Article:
MATLAB Examples

Linear Regression Workflow

This example shows how to fit a linear regression model. A typical workflow involves the following: import data, fit a regression, test its quality, modify it to improve the quality, and share it.

Contents

Step 1. Import the data into a table.

hospital.xls is an Excel® spreadsheet containing patient names, sex, age, weight, blood pressure, and dates of treatment in an experimental protocol. First read the data into a table.

patients = readtable('hospital.xls',...
    'ReadRowNames',true);

Examine the first row of data.

patients(1,:)
ans =

  1x11 table

                name      sex    age    wgt    smoke    sys    dia    trial1    trial2    trial3    trial4
               _______    ___    ___    ___    _____    ___    ___    ______    ______    ______    ______

    YPL-320    'SMITH'    'm'    38     176    1        124    93     18        -99       -99       -99   

The sex and smoke fields seem to have two choices each. So change these fields to categorical.

patients.smoke = categorical(patients.smoke,0:1,{'No','Yes'});
patients.sex = categorical(patients.sex);

Step 2. Create a fitted model.

Your goal is to model the systolic pressure as a function of a patient's age, weight, sex, and smoking status. Create a linear formula for 'sys' as a function of 'age', 'wgt', 'sex', and 'smoke' .

modelspec = 'sys ~ age + wgt + sex + smoke';
mdl = fitlm(patients,modelspec)
mdl = 


Linear regression model:
    sys ~ 1 + sex + age + wgt + smoke

Estimated Coefficients:
                   Estimate        SE        tStat        pValue  
                   _________    ________    ________    __________

    (Intercept)       118.28      7.6291      15.504    9.1557e-28
    sex_m            0.88162      2.9473     0.29913       0.76549
    age              0.08602     0.06731       1.278       0.20438
    wgt            -0.016685    0.055714    -0.29947       0.76524
    smoke_Yes          9.884      1.0406       9.498    1.9546e-15


Number of observations: 100, Error degrees of freedom: 95
Root Mean Squared Error: 4.81
R-squared: 0.508,  Adjusted R-Squared 0.487
F-statistic vs. constant model: 24.5, p-value = 5.99e-14

The sex, age, and weight predictors have rather high $p$-values, indicating that some of these predictors might be unnecessary.

Step 3. Locate and remove outliers.

See if there are outliers in the data that should be excluded from the fit. Plot the residuals.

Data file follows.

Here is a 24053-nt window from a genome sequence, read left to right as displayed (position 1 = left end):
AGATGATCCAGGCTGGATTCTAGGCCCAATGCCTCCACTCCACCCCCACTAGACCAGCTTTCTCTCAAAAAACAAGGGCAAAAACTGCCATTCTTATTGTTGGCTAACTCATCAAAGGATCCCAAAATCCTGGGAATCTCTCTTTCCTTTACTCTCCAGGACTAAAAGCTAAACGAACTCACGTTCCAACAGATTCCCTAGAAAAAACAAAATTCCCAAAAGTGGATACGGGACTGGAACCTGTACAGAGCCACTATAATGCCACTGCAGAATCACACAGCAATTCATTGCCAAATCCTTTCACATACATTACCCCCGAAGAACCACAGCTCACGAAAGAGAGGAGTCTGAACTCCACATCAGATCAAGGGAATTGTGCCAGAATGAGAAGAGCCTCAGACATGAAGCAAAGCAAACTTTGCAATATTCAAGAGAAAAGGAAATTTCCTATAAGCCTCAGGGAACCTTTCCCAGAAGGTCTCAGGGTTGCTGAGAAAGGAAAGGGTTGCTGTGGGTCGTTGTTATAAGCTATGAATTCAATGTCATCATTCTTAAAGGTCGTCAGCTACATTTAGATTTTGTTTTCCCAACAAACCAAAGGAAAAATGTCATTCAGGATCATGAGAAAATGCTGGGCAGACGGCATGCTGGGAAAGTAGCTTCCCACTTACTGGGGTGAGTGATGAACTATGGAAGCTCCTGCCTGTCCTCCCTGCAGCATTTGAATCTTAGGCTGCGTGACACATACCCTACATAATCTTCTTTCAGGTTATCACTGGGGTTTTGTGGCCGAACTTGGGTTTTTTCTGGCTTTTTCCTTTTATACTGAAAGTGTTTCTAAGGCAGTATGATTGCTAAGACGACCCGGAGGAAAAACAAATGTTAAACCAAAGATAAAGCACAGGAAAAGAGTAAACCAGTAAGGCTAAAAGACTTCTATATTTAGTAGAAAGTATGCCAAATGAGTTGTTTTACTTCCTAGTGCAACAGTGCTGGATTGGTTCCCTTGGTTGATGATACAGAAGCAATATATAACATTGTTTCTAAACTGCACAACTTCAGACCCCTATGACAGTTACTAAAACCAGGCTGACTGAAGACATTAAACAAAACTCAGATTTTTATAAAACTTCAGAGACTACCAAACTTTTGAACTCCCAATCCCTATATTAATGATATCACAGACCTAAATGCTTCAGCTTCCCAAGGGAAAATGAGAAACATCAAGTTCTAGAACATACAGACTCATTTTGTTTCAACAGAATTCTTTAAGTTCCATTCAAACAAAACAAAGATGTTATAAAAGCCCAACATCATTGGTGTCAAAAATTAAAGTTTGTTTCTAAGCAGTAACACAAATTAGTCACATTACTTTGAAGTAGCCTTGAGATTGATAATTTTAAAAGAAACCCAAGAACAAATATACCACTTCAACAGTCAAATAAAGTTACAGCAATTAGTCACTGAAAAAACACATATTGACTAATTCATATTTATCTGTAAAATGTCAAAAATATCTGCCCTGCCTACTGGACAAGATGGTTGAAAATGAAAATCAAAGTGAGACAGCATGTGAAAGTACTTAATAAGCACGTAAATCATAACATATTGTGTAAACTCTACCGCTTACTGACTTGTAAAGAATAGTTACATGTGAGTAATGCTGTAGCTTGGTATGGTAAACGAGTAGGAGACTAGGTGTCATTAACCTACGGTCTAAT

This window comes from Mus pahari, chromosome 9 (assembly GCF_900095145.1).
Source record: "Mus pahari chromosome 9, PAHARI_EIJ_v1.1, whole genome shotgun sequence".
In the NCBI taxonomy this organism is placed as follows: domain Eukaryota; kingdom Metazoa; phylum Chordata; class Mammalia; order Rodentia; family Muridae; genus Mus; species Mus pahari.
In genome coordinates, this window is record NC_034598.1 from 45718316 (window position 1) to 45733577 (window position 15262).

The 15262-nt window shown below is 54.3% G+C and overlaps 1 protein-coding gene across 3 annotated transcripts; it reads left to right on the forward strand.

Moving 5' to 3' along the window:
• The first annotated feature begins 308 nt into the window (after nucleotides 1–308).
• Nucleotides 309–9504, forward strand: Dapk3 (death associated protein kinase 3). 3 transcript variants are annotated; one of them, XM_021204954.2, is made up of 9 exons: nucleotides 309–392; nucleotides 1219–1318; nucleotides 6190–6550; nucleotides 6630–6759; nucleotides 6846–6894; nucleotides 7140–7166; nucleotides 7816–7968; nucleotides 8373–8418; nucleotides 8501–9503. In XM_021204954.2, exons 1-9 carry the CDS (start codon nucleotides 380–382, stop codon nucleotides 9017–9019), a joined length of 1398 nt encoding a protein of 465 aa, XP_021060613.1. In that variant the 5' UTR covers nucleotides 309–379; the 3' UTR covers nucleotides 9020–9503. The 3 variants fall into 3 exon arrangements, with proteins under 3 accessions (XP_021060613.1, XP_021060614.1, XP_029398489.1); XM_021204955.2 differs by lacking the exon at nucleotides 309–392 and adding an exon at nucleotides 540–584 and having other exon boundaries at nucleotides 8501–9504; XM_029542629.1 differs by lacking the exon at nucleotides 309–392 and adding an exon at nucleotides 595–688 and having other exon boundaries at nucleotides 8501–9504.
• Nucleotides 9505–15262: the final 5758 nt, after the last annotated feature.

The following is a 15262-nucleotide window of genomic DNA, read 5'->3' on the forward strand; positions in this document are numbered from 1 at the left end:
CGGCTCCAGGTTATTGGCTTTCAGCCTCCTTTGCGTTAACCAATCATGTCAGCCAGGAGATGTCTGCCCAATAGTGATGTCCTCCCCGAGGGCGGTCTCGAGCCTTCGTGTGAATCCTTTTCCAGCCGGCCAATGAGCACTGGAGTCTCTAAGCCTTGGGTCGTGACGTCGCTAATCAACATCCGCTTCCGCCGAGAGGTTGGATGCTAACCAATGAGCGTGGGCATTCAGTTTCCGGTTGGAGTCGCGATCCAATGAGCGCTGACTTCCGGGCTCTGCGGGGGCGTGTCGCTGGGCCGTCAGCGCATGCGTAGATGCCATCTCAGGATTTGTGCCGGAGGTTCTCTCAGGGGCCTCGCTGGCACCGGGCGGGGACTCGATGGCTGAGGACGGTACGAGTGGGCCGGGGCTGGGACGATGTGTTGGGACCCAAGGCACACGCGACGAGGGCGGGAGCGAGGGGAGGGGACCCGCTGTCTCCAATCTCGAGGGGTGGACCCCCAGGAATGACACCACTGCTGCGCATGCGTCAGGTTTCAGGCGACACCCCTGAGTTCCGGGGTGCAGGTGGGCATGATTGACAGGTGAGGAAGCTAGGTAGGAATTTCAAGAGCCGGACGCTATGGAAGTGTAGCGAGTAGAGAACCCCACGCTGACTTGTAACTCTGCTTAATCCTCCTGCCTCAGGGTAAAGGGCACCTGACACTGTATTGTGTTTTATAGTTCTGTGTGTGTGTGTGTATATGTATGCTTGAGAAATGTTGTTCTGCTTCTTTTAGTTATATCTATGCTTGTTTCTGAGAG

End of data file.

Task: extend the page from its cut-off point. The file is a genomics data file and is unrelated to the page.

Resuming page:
plotResiduals(mdl)

There is one possible outlier, with a value greater than 12. This is probably not truly an outlier. For demonstration, here is how to find and remove it.

Find the outlier.

outlier = mdl.Residuals.Raw > 12;
find(outlier)
ans =

    84

Remove the outlier.

mdl = fitlm(patients,modelspec,...
    'Exclude',84);

mdl.ObservationInfo(84,:)
ans =

  1x4 table

               Weights    Excluded    Missing    Subset
               _______    ________    _______    ______

    WXM-486    1          true        false      false 

Observation 84 is no longer in the model.

Step 4. Simplify the model.

Try to obtain a simpler model, one with fewer predictors but the same predictive accuracy. step looks for a better model by adding or removing one term at a time. Allow step take up to 10 steps.

mdl1 = step(mdl,'NSteps',10)
1. Removing wgt, FStat = 4.6001e-05, pValue = 0.9946
2. Removing sex, FStat = 0.063241, pValue = 0.80199

mdl1 = 


Linear regression model:
    sys ~ 1 + age + smoke

Estimated Coefficients:
                   Estimate       SE       tStat       pValue  
                   ________    ________    ______    __________

    (Intercept)     115.11       2.5364    45.383    1.1407e-66
    age            0.10782     0.064844    1.6628       0.09962
    smoke_Yes       10.054      0.97696    10.291    3.5276e-17


Number of observations: 99, Error degrees of freedom: 96
Root Mean Squared Error: 4.61
R-squared: 0.536,  Adjusted R-Squared 0.526
F-statistic vs. constant model: 55.4, p-value = 1.02e-16

step took two steps. This means it could not improve the model further by adding or subtracting a single term.

Plot the effectiveness of the simpler model on the training data.

plotResiduals(mdl1)

The residuals look about as small as those of the original model.

Step 5. Predict responses to new data.

Suppose you have four new people, aged 25, 30, 40, and 65, and the first and third smoke. Predict their systolic pressure using mdl1.

ages = [25;30;40;65];
smoker = {'Yes';'No';'Yes';'No'};
systolicnew = feval(mdl1,ages,smoker)
systolicnew =

  127.8561
  118.3412
  129.4734
  122.1149

To make predictions, you need only the variables that mdl1 uses.

Step 6. Share the model.

You might want others to be able to use your model for prediction. Access the terms in the linear model.

coefnames = mdl1.CoefficientNames
coefnames =

  1x3 cell array

    {'(Intercept)'}    {'age'}    {'smoke_Yes'}

View the model formula.

mdl1.Formula
ans = 

sys ~ 1 + age + smoke

Access the coefficients of the terms.

coefvals = mdl1.Coefficients(:,1); % table
coefvals = table2array(coefvals)
coefvals =

  115.1066
    0.1078
   10.0540

The model is sys = 115.1066 + 0.1078*age + 10.0540*smoke, where smoke is 1 for a smoker, and 0 otherwise.